Did not our hearts burn within us as he explained the scriptures to us. (Luke 24:32)
Today's Gospel has surprisingly much about words and conversation in it. There is discussion, debate, prophecy, explanation, rebuke, exhortation and more. At a deep level it is about language and symbolism, and the encounter through these to the Risen Christ.
And there is a striking comparison made here by St Luke, which is sadly lost in this translation. Early on, Jesus rebukes the disciples for being "slow of heart" - our translation just has "slow to understand". I think this is a pity, because at the end of the Gospel, the disciples echo Jesus's words - “did not our hearts burn within us as he explained the prophecies to us?”
It sees this would be a good point for me to preach for the first time on the new translation of the mass, because today's Gospel makes the points for us.
First, people rightly ask 'why a new translation'? Well, there are several reasons. The first is that the present translation is 40 years old, and English is a living language and has changed much in this time. A revision is long overdue. Secondly, while Latin has not changed, the Latin missal has - there are more saints, greater variety of prayers, all which need to be brought into English.
But there is further reason. The translation we know so well was produced in something of a hurry, and took a particular approach to translation which simplified the meaning of the original.
Let me explain.
Words in different languages generally have direct translations, but the ways in which we use those words may differ. As a simple example, consider what we say when we answer the phone. In English we say “Hello” (a word which was made up for the telephone) but in Italian we would say “Pronto” - word which really means ‘Ready!’. Similarly, when we greet someone in French we would say “Bonjour” - that is “Good Day” - which sounds old fashioned and formal in English (unless you are Australian, of course). So, a word for word translation often does not work - you will know this very well if you’ve ever tried to follow the instructions for self-assembly furniture!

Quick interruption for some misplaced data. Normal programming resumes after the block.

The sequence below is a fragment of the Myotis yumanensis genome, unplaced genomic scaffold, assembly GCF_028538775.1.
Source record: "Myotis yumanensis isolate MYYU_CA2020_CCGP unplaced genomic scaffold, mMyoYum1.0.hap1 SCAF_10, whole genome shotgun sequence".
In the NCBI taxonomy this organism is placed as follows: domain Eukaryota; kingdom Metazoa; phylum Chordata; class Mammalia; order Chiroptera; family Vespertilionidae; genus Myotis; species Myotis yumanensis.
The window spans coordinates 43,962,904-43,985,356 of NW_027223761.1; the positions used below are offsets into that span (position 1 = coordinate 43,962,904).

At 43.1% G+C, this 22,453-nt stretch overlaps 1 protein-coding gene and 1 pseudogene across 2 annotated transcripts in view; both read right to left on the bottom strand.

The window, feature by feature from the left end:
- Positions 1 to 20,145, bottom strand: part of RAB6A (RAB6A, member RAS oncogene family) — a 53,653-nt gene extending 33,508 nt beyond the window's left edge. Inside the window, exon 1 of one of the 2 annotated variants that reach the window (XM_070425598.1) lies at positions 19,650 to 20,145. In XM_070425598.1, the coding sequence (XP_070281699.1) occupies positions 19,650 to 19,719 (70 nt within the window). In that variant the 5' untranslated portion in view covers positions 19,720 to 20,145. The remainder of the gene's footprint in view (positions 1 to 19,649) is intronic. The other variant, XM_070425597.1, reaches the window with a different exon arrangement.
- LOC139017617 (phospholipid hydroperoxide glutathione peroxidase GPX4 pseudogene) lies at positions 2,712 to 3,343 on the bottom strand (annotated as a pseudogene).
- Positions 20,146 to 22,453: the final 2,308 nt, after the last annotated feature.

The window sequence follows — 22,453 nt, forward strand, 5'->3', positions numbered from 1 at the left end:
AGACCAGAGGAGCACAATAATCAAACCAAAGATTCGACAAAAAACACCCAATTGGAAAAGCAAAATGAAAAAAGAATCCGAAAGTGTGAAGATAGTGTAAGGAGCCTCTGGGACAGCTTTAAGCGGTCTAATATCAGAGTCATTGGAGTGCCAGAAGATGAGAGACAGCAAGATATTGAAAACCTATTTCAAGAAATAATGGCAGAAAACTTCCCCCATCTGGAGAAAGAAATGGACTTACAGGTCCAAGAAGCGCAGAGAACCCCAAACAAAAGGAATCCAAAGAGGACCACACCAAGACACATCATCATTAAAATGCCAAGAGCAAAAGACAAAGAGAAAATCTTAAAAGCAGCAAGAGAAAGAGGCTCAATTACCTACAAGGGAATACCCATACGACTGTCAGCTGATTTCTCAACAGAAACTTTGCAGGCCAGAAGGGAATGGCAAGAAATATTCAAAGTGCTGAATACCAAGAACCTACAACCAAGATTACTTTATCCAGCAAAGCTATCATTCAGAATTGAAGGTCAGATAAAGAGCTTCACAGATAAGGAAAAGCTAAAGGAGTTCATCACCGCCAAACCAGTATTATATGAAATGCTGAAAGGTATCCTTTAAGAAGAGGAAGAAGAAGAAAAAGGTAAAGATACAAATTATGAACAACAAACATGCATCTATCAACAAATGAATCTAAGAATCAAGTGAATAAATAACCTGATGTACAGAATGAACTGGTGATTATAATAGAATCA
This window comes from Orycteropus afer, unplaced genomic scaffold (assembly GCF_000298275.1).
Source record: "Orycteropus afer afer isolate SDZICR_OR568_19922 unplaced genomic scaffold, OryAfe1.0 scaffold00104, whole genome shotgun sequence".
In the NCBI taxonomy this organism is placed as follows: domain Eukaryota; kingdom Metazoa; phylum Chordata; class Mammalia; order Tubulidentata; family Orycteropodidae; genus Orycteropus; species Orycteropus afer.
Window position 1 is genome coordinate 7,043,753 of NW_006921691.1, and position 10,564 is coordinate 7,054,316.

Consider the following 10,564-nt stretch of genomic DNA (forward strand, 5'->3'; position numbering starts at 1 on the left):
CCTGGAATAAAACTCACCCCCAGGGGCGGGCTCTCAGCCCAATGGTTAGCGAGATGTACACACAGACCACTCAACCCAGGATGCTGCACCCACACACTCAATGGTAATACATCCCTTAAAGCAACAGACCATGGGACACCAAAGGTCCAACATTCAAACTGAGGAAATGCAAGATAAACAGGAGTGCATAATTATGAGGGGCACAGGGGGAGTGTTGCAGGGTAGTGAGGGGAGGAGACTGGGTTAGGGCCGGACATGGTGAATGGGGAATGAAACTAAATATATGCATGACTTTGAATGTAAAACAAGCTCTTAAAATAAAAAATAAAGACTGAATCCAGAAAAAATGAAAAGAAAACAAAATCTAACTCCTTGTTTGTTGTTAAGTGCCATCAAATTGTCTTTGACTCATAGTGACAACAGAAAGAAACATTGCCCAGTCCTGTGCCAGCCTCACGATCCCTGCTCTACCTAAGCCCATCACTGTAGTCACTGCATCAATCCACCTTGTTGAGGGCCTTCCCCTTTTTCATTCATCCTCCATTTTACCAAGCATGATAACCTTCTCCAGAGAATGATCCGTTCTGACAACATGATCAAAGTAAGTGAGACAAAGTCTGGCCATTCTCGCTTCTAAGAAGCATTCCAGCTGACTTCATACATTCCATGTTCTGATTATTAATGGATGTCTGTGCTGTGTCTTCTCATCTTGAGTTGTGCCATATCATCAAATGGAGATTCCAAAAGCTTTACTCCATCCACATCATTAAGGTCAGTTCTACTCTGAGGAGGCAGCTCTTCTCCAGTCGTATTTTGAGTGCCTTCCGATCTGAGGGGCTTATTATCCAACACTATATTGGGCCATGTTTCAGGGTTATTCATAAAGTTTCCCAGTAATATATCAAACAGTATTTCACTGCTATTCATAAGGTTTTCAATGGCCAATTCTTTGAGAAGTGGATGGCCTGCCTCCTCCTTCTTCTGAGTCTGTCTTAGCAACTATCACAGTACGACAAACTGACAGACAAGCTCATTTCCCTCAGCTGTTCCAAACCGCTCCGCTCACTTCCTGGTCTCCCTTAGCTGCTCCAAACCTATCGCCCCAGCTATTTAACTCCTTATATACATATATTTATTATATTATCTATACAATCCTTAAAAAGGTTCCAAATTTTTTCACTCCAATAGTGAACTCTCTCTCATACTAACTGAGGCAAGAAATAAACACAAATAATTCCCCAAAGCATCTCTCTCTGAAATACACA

When the present Missal was translated, sometimes a quite flexible approach was taken to the language, and the translators worked hard to make the English immediately understandable. This meant that sometimes they lost some of the imagery and especially the Biblical references.
Here’s a couple of examples. In the Latin, when the priest says “The Lord be with you” we all reply “And with your spirit”. This phrase is used many times by St Paul in his letters. The translators asked themselves “what does this mean?” - clearly something like “with you, too” - that sounds too informal, so they settled on “And also with you” (and so lost the reference to the Spirit, and to the writings of St Paul).
Similarly, before we receive communion, in Latin we would say “Lord, I am not worthy that you should come under my roof, but only say the word and my soul shall be healed”. These remind us of the words of the Centurion (in St Luke’s Gospel 7:6) who asks Jesus to heal his servant. The translators 40 years ago removed the reference to the roof - and just said “receive you”. This was probably meant to suggest receiving a guest into our houses, but I think we have come to assume it just refers to communion. And the reference to our soul was lost too.
The new translation restores these references to Scripture and recovers a lot of the imagery and depth which is in the Latin but which was simplified away in the English. It may mean that to begin with we will find the new translation a bit cumbersome and awkward, though I am sure that will pass, and we will find it enriching and inspiring in the longer term.
But for the most important point, we need to return to today’s Gospel. The hearts which were slow to understand became also the hearts which burnt within when the words were explained to them - but it was in the breaking of bread that they recognised the risen Lord.
The meaning is very clear. The words are important, very important - but it is the heart which burns with understanding and insight, not just the mind.
And we recognise Jesus fully, in the mass, not in the words we utter, but in the sacrament which we share.